- One of the great empires of the ancient world, occupying a fertile area east of the River Tigris, corresponding to modern northern Iraq. In the city of Nineveh pottery which has been discovered is proof of habitation in the period 5000–3000 BCE, but its main importance for biblical history lay in the three centuries from about 900 BCE when its well-trained and equipped army, with chariots and infantry, terrified neighbouring countries (Jer. 1:13). However, the northern kingdom was temporarily benefited by Assyria when it defeated Israel's Aramaean oppressors (2 Kgs. 13:5). Nevertheless Shalmaneser Ⅲ, king of Assyria 858–824 BCE, records on the Black Obelisk, found in 1846 at Calah on the River Tigris and now in the British Museum in London, that he received gifts from Jehu, king of Israel, in 841 BCE. Under Tiglath-Pileser Ⅲ (744–727 BCE) a period of aggressive expansion brought vast areas under Assyrian control and local neighbours were subject to it; many of the inhabitants were deported. But Menahem, king of Israel, secured immunity by forcing all the well-to-do inhabitants to surrender fifty shekels each (the current price of a slave) as tribute to Assyria (2 Kgs. 15:20). The enlarged Assyrian cities were magnificently beautiful and in them the arts flourished.When Hoshea failed to send his annual tribute, Shalmaneser Ⅴ (727–722 BCE) besieged Samaria and deported 27,000 of its residents; he repopulated it with a variety of foreigners who brought their own religion, which was later amalgamated with the worship of Yahweh (2 Kgs. 17:28). According to this slander generated by local Jewish enmity, the syncretism initiated the impure Samaritan [[➝ Samaritans]] religion. But this is a quite misleading view of Samaritanism.Judah long remained loyal to Assyria, until finally it joined the coalition against Sennacherib (705–681 BCE), but during the siege of Jerusalem the Assyrians unexpectedly withdrew. In the late 7th cent. Assyria collapsed and Medes and Chaldeans expelled Assyrians from Babylonia. Nineveh was captured in 612 BCE (cf. Nahum 3:7). This gave a measure of space to Judah for Josiah's reforms.
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Assyria — • Includes geographical and historical information Catholic Encyclopedia. Kevin Knight. 2006. Assyria Assyria † … Catholic encyclopedia
Assyria — Middle English, from L. Assyria, from Gk. Assyria, short for Assyria ge the Assyrian land, from fem. of Assyrios pertaining to Assyria, from Akkad. Ashshur, name of the chief city of the kingdom and also of a god, probably from Assyrian sar… … Etymology dictionary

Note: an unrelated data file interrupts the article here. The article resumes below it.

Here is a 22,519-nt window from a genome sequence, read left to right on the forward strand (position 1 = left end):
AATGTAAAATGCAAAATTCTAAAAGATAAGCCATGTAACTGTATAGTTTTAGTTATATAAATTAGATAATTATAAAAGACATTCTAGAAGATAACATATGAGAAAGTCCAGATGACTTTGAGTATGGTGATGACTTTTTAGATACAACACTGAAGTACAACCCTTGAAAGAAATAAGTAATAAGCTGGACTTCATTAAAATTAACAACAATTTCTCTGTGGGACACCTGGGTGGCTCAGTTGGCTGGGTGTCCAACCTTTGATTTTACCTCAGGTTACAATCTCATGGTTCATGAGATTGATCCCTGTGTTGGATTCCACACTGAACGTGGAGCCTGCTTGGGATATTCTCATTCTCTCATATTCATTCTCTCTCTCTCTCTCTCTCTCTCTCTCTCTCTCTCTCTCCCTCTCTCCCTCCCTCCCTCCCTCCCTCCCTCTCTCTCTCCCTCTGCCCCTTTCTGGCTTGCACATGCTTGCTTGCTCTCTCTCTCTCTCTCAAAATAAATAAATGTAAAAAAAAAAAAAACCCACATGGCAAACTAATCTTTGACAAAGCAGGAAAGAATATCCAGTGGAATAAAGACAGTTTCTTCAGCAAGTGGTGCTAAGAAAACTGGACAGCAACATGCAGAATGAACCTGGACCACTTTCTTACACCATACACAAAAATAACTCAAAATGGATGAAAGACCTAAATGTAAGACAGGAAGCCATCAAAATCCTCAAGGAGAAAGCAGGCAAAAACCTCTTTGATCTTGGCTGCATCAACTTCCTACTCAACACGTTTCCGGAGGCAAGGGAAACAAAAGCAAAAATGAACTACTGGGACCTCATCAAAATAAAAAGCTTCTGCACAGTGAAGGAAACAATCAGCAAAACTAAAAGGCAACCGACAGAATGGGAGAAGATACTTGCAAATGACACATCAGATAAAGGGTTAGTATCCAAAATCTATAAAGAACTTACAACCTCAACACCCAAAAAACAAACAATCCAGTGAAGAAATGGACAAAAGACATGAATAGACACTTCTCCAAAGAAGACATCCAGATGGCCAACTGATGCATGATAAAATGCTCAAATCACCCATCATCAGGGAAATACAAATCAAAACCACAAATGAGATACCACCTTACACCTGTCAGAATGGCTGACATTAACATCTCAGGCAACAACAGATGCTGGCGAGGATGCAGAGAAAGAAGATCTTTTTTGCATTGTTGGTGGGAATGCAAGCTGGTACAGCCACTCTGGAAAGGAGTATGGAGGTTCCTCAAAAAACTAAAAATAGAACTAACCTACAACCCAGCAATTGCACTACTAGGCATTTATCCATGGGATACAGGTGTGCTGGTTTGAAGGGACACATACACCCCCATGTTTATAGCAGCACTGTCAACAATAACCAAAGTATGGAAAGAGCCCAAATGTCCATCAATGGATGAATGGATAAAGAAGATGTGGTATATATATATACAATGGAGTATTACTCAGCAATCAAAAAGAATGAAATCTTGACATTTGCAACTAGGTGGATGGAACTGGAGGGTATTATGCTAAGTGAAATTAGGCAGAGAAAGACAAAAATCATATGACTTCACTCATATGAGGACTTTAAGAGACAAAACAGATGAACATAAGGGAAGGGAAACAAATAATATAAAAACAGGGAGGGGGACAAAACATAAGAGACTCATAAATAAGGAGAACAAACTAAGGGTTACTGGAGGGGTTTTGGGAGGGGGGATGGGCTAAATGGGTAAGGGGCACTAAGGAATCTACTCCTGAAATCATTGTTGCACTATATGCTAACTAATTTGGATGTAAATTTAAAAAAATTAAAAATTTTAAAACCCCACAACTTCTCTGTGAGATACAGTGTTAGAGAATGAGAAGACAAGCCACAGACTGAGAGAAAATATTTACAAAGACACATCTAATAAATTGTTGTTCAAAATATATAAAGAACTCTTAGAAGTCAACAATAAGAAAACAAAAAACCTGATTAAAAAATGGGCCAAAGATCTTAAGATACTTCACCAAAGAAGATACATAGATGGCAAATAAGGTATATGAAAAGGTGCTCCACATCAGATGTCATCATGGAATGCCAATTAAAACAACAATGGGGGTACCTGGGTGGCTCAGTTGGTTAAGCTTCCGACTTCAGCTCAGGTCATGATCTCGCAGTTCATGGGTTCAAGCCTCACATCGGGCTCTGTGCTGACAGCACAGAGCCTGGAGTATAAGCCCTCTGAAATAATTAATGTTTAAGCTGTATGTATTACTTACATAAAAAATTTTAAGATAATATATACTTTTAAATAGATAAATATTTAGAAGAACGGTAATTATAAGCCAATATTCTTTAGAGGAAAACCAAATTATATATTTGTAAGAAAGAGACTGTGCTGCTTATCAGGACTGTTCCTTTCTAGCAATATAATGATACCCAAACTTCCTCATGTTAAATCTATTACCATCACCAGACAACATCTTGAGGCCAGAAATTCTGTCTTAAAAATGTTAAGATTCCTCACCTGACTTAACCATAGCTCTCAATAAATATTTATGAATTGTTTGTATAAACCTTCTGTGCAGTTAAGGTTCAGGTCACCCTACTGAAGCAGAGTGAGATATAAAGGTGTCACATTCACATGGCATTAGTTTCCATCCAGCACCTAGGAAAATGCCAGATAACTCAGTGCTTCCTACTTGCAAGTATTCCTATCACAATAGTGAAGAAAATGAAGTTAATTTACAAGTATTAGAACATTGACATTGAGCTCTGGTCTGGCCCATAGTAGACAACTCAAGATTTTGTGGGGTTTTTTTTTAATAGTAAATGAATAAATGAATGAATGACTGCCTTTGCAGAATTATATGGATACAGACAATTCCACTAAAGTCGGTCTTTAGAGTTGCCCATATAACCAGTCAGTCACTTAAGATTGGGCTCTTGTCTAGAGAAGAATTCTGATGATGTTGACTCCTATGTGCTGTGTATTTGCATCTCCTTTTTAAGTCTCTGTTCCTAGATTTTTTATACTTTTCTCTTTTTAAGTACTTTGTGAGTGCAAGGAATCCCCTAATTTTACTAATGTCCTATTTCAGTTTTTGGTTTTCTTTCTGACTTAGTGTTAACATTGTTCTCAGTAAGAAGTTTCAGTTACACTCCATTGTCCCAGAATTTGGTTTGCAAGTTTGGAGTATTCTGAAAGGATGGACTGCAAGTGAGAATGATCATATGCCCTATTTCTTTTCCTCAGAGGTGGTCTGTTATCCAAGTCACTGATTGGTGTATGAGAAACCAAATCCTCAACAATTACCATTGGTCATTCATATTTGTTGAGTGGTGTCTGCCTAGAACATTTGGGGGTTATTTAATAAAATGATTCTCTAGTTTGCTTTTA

Assyria TV — (Assyrie TV), anciennement connu sous le nom The Hujada TV project ou Hujåda TV project, est une chaîne de télévision assyrienne ayant pour vocation la diffusion de programmes via web TV. Les studios d Assyria TV sont basés à Stockholm, en… … Wikipédia en Français
Assyria — [ə sir′ē ə] ancient empire in SW Asia in the region of the upper Tigris River: at its height (7th cent. B.C. ), it extended from the head of the Persian Gulf to Egypt and Asia Minor: original cap. Ashur; later cap. Nineveh … English World dictionary
ASSYRIA — I. ASSYRIA Arbor, quae et Medica, et Περσικὴ μηλέα, eadem cum Cittea plerisque Veterum. Sed Virgilius in illa describenda, ingentem arborem eam nobis tradit, quod Aurantiae potius, quam citro, convenit. Nam citrum non alte attollitur, Ipsa ingens … Hofmann J. Lexicon universale
ASSYRIA — The heartland of Assyria lies in the northern area of presentday Iraq, alongside the river Tigris, from the Anatolian foothills to the range of the Jebel Hamrin. Other important waterways to the east are the Upper and the Lower Zab, which run… … Historical Dictionary of Mesopotamia
Assyria — A region of ancient Mesopotamia that became the heartland of a series of Assyrian empires. Assyria was located in the region now occupied by northern Iraq, near the Tigris River. It stretched northward toward the foothills of the mountains of… … Ancient Mesopotamia dictioary
Assyria — /euh sear ee euh/, n. an ancient empire in SW Asia: greatest extent from ab. 750 to 612 B.C. Cap.: Nineveh. * * * Ancient empire, southwestern Asia. It grew from a small region around Ashur (in northern Iraq) to encompass an area stretching from… … Universalium
Assyria — The name derived from the city Asshur on the Tigris, the original capital of the country, was originally a colony from Babylonia, and was ruled by viceroys from that kingdom. It was a mountainous region lying to the north of Babylonia,… … Easton's Bible Dictionary
Assyria — Akingdom situated in northern Iraq that was renowned for its warring capabilities. Assyria benefited from the destruction of Mitanni and the Hittite Empire and expanded southward to conquer Mesopotamia and westward to Syria and Palestine,… … Ancient Egypt